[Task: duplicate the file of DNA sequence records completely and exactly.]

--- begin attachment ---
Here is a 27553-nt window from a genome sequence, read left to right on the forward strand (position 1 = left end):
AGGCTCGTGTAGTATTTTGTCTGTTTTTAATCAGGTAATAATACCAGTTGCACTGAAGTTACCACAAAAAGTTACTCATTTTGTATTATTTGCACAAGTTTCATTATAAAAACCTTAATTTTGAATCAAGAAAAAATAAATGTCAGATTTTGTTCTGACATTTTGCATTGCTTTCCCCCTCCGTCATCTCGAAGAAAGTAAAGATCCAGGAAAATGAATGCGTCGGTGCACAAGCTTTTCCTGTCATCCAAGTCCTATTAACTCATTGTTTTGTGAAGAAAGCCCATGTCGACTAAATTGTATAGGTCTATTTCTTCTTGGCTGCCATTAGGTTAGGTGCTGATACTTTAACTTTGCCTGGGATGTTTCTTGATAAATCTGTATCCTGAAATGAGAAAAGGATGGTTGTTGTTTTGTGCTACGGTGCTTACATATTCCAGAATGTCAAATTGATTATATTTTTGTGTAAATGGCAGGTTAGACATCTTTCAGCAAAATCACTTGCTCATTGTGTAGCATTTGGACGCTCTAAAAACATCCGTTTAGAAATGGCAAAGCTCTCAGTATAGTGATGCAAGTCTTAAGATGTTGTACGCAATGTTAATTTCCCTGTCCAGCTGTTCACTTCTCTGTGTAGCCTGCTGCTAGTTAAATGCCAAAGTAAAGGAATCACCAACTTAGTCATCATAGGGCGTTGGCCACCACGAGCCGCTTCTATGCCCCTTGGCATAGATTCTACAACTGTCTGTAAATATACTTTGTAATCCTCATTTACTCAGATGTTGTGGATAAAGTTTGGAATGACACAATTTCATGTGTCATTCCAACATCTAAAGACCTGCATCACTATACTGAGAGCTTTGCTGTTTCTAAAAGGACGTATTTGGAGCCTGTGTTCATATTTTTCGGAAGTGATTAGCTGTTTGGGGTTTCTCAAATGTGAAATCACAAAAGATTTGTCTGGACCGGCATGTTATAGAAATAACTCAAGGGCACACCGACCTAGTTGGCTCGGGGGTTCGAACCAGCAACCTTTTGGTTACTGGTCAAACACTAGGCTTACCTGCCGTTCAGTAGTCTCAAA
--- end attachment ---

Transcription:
Here is a 27553-nt window from a genome sequence, read left to right on the forward strand (position 1 = left end):
AGGCTCGTGTAGTATTTTGTCTGTTTTTAATCAGGTAATAATACCAGTTGCACTGAAGTTACCACAAAAAGTTACTCATTTTGTATTATTTGCACAAGTTTCATTATAAAAACCTTAATTTTGAATCAAGAAAAAATAAATGTCAGATTTTGTTCTGACATTTTGCATTGCTTTCCCCCTCCGTCATCTCGAAGAAAGTAAAGATCCAGGAAAATGAATGCGTCGGTGCACAAGCTTTTCCTGTCATCCAAGTCCTATTAACTCATTGTTTTGTGAAGAAAGCCCATGTCGACTAAATTGTATAGGTCTATTTCTTCTTGGCTGCCATTAGGTTAGGTGCTGATACTTTAACTTTGCCTGGGATGTTTCTTGATAAATCTGTATCCTGAAATGAGAAAAGGATGGTTGTTGTTTTGTGCTACGGTGCTTACATATTCCAGAATGTCAAATTGATTATATTTTTGTGTAAATGGCAGGTTAGACATCTTTCAGCAAAATCACTTGCTCATTGTGTAGCATTTGGACGCTCTAAAAACATCCGTTTAGAAATGGCAAAGCTCTCAGTATAGTGATGCAAGTCTTAAGATGTTGTACGCAATGTTAATTTCCCTGTCCAGCTGTTCACTTCTCTGTGTAGCCTGCTGCTAGTTAAATGCCAAAGTAAAGGAATCACCAACTTAGTCATCATAGGGCGTTGGCCACCACGAGCCGCTTCTATGCCCCTTGGCATAGATTCTACAACTGTCTGTAAATATACTTTGTAATCCTCATTTACTCAGATGTTGTGGATAAAGTTTGGAATGACACAATTTCATGTGTCATTCCAACATCTAAAGACCTGCATCACTATACTGAGAGCTTTGCTGTTTCTAAAAGGACGTATTTGGAGCCTGTGTTCATATTTTTCGGAAGTGATTAGCTGTTTGGGGTTTCTCAAATGTGAAATCACAAAAGATTTGTCTGGACCGGCATGTTATAGAAATAACTCAAGGGCACACCGACCTAGTTGGCTCGGGGGTTCGAACCAGCAACCTTTTGGTTACTGGTCAAACACTAGGCTTACCTGCCGTTCAGTAGTCTCAAA